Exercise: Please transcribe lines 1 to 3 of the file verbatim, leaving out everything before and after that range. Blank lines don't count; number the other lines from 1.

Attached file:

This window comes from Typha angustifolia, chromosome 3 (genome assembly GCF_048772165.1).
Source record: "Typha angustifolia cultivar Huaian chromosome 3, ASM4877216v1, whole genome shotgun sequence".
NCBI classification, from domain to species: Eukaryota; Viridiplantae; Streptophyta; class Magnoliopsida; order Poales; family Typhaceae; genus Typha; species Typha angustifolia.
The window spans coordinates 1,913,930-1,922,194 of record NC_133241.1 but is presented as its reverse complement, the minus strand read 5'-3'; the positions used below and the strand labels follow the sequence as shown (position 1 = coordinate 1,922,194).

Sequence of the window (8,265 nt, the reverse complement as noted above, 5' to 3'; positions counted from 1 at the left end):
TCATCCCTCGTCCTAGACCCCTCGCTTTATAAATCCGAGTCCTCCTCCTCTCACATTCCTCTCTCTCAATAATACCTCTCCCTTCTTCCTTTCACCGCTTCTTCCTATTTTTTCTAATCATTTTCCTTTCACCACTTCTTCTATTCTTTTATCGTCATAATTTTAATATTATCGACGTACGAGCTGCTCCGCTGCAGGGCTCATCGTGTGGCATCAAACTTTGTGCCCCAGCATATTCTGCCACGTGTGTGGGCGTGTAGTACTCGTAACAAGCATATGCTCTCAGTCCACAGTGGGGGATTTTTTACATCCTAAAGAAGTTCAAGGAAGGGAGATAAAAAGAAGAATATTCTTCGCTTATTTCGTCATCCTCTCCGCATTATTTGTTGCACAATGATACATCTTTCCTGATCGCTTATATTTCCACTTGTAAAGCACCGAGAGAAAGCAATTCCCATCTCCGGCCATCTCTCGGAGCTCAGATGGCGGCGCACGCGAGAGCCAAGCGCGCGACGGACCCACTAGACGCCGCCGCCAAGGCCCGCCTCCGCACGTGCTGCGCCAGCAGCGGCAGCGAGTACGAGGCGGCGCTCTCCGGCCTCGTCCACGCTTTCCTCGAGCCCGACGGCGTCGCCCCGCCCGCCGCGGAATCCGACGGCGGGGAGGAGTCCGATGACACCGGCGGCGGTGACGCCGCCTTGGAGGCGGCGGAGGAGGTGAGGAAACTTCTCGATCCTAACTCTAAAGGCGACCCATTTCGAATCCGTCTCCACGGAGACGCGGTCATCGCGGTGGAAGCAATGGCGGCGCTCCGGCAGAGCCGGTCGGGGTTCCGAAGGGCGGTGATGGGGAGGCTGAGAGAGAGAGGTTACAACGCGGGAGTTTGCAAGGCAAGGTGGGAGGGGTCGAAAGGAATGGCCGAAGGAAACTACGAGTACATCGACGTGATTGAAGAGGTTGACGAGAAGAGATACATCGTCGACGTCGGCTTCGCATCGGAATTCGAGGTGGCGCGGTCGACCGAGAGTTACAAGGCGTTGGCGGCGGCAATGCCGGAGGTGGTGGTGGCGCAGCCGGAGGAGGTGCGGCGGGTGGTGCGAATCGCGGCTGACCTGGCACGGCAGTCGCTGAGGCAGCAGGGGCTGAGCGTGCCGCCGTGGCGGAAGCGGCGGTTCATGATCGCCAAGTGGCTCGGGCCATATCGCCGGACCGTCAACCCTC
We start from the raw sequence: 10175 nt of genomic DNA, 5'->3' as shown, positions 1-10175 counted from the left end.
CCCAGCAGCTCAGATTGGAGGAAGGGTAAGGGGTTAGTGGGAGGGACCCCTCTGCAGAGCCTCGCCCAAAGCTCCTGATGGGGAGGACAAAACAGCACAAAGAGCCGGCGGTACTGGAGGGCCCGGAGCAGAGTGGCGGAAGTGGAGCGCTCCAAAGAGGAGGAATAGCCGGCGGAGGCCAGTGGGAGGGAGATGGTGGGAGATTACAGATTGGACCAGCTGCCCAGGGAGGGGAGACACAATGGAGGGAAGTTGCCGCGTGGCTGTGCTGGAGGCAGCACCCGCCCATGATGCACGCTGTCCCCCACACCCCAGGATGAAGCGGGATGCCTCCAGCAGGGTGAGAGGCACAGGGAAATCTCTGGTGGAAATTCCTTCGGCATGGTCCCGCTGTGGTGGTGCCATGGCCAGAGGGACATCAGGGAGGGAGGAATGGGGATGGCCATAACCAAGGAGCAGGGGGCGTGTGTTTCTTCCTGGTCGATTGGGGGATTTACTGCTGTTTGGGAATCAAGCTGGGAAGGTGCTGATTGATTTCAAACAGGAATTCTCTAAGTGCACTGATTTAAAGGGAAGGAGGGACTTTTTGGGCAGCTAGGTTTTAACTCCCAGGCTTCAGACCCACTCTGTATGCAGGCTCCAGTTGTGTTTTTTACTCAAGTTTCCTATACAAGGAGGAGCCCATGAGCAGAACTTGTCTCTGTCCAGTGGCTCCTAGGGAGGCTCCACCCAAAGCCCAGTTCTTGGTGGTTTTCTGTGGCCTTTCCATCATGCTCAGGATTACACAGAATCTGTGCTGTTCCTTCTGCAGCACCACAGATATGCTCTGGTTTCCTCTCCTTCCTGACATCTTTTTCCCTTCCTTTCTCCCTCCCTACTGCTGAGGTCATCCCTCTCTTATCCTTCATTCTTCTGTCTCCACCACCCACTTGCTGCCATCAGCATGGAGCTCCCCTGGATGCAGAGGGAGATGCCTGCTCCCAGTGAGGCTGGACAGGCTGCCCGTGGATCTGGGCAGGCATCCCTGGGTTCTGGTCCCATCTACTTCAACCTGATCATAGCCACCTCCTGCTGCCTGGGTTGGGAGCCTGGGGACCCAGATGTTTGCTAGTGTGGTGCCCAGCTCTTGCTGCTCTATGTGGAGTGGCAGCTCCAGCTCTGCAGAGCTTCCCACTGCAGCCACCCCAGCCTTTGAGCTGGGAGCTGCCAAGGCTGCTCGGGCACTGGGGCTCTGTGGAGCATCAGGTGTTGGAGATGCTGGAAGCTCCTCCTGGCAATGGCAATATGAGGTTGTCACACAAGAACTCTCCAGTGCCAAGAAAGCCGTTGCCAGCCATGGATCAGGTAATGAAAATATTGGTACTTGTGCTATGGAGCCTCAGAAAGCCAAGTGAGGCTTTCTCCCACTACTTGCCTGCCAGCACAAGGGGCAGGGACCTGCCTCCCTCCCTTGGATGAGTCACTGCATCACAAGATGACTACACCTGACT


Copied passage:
This window comes from Typha angustifolia, chromosome 3 (genome assembly GCF_048772165.1).
Source record: "Typha angustifolia cultivar Huaian chromosome 3, ASM4877216v1, whole genome shotgun sequence".
NCBI classification, from domain to species: Eukaryota; Viridiplantae; Streptophyta; class Magnoliopsida; order Poales; family Typhaceae; genus Typha; species Typha angustifolia.